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Mistakes I’ve Made In Business Part II: Not Every Customer Is a Good Customer

Mistakes I’ve Made In Business Part II: Not Every Customer Is a Good Customer


Like a lot of entrepreneurs, when I first opened my business, I literally took on any customer who could breathe and sign their name to my contract. Really, that was the criteria. And, to be totally transparent, it wasn’t just at the beginning…it continued for too many years, until I “grew a pair” and realized that some business simply wasn’t good for us for any number of reasons.

I’m going to share some of those experiences with you – places where I brought on business that wasn’t good for us…and how I changed my behavior and increased profitability.

In general, I got into trouble adding customers when:

  • What they were asking us to do was not aligned with our strengths.
  • Customers raised red flags right off the bat.
  • They were unwilling to pay a premium for premium services.

Just in case you’re new to my blog and don’t know my history, I founded and grew an “employee-first” organization where everything we did had to be measured against the impact it would have on the team members. That worked for us…as we grew to $40M, debt-free.

Let me share an example for each of those ways I got into trouble with adding the wrong customers.

Taking on Business Outside Our Core Competency

We were in the business of printing and mailing bills – that’s all we did, but foolishly, we took on a large prestigious client who wanted us to print their payroll checks and accounts payable checks, not bills.

Why did we consider this even for a moment? Because they were part of a much larger organization that was our DREAM client, and we thought that if we impressed them with our service on this work, they’d open the door for us to get the other business. So what could go wrong?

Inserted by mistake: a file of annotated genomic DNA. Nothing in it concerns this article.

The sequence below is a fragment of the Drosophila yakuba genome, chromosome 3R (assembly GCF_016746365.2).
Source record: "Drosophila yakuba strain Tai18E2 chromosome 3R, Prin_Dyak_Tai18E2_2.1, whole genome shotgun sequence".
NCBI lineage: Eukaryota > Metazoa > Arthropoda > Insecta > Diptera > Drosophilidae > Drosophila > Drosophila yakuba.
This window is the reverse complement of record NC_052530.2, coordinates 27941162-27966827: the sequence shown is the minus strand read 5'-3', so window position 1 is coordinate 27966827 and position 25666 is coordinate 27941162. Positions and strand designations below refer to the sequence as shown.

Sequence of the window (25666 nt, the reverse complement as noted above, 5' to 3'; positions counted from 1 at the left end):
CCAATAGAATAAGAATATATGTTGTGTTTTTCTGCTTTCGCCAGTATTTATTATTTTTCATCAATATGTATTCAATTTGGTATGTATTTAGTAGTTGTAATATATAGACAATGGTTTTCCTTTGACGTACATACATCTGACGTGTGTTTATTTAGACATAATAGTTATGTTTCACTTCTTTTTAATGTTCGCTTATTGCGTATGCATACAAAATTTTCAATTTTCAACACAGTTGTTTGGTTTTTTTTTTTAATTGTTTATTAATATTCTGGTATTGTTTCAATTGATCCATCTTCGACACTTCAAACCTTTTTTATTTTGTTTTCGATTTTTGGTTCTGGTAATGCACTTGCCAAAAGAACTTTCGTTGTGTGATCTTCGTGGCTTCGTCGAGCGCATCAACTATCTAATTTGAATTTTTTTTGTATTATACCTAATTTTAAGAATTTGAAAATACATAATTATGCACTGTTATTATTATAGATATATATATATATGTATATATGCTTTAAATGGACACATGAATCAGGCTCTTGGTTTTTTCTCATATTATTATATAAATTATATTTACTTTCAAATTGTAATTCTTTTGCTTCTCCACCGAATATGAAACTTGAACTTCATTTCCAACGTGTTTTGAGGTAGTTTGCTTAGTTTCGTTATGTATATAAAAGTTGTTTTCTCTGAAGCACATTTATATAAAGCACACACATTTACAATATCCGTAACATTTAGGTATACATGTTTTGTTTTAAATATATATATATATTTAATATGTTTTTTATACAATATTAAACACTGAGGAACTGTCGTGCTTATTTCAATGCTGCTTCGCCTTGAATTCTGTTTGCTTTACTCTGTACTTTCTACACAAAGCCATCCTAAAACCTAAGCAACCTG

Where do I start?

First, they didn’t want us to mail the checks we’d print for them. Instead, we’d just insert them into envelopes and they’d send a courier to pick them up each morning at 6:00 AM. All other work we produced was based on a 24-hour turnaround, but this customer’s work required a different workflow process with only six hours to do it.

Next, we had to buy new equipment just for this client. Expensive equipment that we’d use ONLY for them. We had to learn all new processes for printing checks – processes we followed ONLY for them. We had to have an employee dedicated to this client. And, because checks present more opportunity for fraud, we had to build out a special secured area, with cameras, just for this work.

By now, you can imagine how this all turned out.  We certainly didn’t impress them. Because the business was not in line with our core competency, we failed at it miserably. Over and over again. They had come to us because of our impeccable reputation (in the printing and mailing of BILLS), but now we’d shot ourselves in the foot by delivering subpar service. And to add insult to injury, we lost money on their account because we hadn’t known what we were doing when we priced it.